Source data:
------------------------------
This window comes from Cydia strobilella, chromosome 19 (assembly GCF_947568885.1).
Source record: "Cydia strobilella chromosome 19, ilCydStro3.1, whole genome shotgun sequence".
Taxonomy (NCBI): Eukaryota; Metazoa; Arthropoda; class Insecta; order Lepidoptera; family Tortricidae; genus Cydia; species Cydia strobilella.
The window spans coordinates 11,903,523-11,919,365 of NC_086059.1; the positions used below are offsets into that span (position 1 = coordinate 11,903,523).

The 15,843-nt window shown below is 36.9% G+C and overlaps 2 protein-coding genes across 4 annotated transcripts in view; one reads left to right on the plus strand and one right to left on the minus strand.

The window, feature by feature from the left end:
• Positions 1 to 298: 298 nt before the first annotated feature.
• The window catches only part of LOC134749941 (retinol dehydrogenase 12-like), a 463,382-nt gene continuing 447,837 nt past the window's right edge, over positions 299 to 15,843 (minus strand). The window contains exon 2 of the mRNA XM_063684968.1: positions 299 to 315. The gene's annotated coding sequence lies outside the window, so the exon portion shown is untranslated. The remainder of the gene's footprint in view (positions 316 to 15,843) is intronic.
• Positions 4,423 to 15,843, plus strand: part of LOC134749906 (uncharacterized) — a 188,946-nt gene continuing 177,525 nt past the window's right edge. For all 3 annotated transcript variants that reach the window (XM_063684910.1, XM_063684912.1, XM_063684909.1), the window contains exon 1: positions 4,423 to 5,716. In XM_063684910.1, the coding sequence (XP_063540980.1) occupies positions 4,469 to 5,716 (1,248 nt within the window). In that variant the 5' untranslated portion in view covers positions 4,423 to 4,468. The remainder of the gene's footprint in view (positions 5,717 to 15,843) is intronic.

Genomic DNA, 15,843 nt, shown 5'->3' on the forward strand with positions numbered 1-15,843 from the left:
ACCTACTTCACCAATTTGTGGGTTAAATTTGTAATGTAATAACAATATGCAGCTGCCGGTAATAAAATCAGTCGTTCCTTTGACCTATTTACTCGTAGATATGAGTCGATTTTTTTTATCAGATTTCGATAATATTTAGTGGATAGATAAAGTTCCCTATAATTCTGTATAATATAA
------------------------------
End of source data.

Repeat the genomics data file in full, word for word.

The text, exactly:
This window comes from Cydia strobilella, chromosome 19 (assembly GCF_947568885.1).
Source record: "Cydia strobilella chromosome 19, ilCydStro3.1, whole genome shotgun sequence".
Taxonomy (NCBI): Eukaryota; Metazoa; Arthropoda; class Insecta; order Lepidoptera; family Tortricidae; genus Cydia; species Cydia strobilella.
The window spans coordinates 11,903,523-11,919,365 of NC_086059.1; the positions used below are offsets into that span (position 1 = coordinate 11,903,523).

The 15,843-nt window shown below is 36.9% G+C and overlaps 2 protein-coding genes across 4 annotated transcripts in view; one reads left to right on the plus strand and one right to left on the minus strand.

The window, feature by feature from the left end:
• Positions 1 to 298: 298 nt before the first annotated feature.
• The window catches only part of LOC134749941 (retinol dehydrogenase 12-like), a 463,382-nt gene continuing 447,837 nt past the window's right edge, over positions 299 to 15,843 (minus strand). The window contains exon 2 of the mRNA XM_063684968.1: positions 299 to 315. The gene's annotated coding sequence lies outside the window, so the exon portion shown is untranslated. The remainder of the gene's footprint in view (positions 316 to 15,843) is intronic.
• Positions 4,423 to 15,843, plus strand: part of LOC134749906 (uncharacterized) — a 188,946-nt gene continuing 177,525 nt past the window's right edge. For all 3 annotated transcript variants that reach the window (XM_063684910.1, XM_063684912.1, XM_063684909.1), the window contains exon 1: positions 4,423 to 5,716. In XM_063684910.1, the coding sequence (XP_063540980.1) occupies positions 4,469 to 5,716 (1,248 nt within the window). In that variant the 5' untranslated portion in view covers positions 4,423 to 4,468. The remainder of the gene's footprint in view (positions 5,717 to 15,843) is intronic.

Genomic DNA, 15,843 nt, shown 5'->3' on the forward strand with positions numbered 1-15,843 from the left:
ACCTACTTCACCAATTTGTGGGTTAAATTTGTAATGTAATAACAATATGCAGCTGCCGGTAATAAAATCAGTCGTTCCTTTGACCTATTTACTCGTAGATATGAGTCGATTTTTTTTATCAGATTTCGATAATATTTAGTGGATAGATAAAGTTCCCTATAATTCTGTATAATATAA